I try to be conscious of people’s emotions and act in ways that won’t make anyone feel bad, which as I get older I am seeing as a positive (and not necessarily something that everyone does) rather than being “too sensitive”. Sometimes it can be a bit too much and I struggle with feeling responsible for other people’s wellbeing, particularly as working remotely lacks the nuance of face-to-face communication, but I am working on the balance and would rather care too much than not at all. Eventually I want to get to the point where I can use my experiences to help children and young people in similar circumstances to me, which I’ve done previously as a volunteer on Mind in Harrow’s Mindkit youth wellbeing project.
As a child I had to grow up fast and learned not to rely on anyone else, which has proven a double-edged sword. On the negative side, it makes it hard to ask for help, something I’ve spent years working on in therapy and with those close to me. However, on the positive side it means that I am always willing to learn and try things myself and am very happy managing my own workload.
4) Thinking differently
I have to be creative sometimes in finding ways to be productive and stay healthy despite my challenges, which I hope translates into having a different perspective on things. I also have to be flexible as a rule, so am comfortable with things changing if there is a reason for it and those affected are consulted beforehand. (If those things aren’t the case, my overinflated sense of justice takes over…)
Just to be clear: I don’t think the solution to mental health issues is “just be grateful for what you have”. I also don’t think that you should feel grateful for going through trauma – one of the biggest journeys I’ve been on is learning to feel unqualified anger for how I was treated as a child. However, I do think that cultivating gratitude can be a really powerful tool in recovery, through gaining a sense of perspective and taking back some control over the situation. This is especially helpful at work when I need a reminder of how far I’ve come, how hard I’ve worked and how much support I’ve received along the way.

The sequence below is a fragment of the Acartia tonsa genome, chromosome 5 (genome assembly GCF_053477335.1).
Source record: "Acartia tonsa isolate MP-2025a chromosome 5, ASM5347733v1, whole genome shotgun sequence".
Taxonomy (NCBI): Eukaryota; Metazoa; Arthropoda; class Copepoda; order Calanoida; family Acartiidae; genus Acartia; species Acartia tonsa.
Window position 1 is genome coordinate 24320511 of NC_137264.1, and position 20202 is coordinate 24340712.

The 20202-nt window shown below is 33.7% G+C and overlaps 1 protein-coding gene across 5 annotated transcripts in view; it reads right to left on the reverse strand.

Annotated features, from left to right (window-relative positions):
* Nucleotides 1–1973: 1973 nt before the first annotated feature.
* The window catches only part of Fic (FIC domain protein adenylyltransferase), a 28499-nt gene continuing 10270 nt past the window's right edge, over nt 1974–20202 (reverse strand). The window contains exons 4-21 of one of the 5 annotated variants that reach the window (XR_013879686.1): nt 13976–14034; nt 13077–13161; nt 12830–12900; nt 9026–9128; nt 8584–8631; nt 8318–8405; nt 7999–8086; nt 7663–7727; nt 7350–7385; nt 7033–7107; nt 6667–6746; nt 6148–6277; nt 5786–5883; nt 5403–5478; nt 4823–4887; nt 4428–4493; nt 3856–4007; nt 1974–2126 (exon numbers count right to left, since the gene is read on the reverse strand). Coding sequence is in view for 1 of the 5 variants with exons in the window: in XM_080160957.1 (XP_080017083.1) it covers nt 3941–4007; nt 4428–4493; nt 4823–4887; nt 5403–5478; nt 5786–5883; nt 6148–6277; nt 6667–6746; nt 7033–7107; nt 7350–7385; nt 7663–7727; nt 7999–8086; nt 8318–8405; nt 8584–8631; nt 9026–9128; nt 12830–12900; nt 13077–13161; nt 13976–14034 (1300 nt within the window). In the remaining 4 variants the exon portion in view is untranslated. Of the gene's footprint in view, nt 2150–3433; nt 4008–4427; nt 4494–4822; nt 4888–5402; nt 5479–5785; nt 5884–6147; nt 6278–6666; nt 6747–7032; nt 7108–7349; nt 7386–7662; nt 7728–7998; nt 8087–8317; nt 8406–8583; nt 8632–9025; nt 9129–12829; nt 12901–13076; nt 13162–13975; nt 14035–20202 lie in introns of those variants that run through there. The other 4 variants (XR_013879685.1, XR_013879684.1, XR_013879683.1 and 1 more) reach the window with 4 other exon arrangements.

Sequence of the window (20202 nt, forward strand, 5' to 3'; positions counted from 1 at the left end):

To reiterate, I would much rather have developed these skills without experiencing trauma, and have been privileged to be able to access appropriate support and remain in full-time employment (not that these things should be a question of privilege, but that’s a different article). However, I am a big believer in finding something positive in any situation and reframing negative experiences as learning opportunities. Today, I challenge you to do the same in a way that feels authentic and helpful to you!
Resources for people in the UK
I’ve called and emailed Samaritans on many occasions and always found it helpful to talk through or write down my feelings. They even have web chat now! I have not called any other helplines, but Mind has collected a list of crisis support lines. I would also recommend checking out your local Mind, many of which have information helplines that can support you to find services in your area.
Finally, this is not strictly mental health-related, but if you are a student with a disability like me I’d highly recommend MyPlus Students’ Club, which has had a big impact on how I perceive my experiences with cPTSD and the value I can bring to the workplace because of them rather than in spite of them.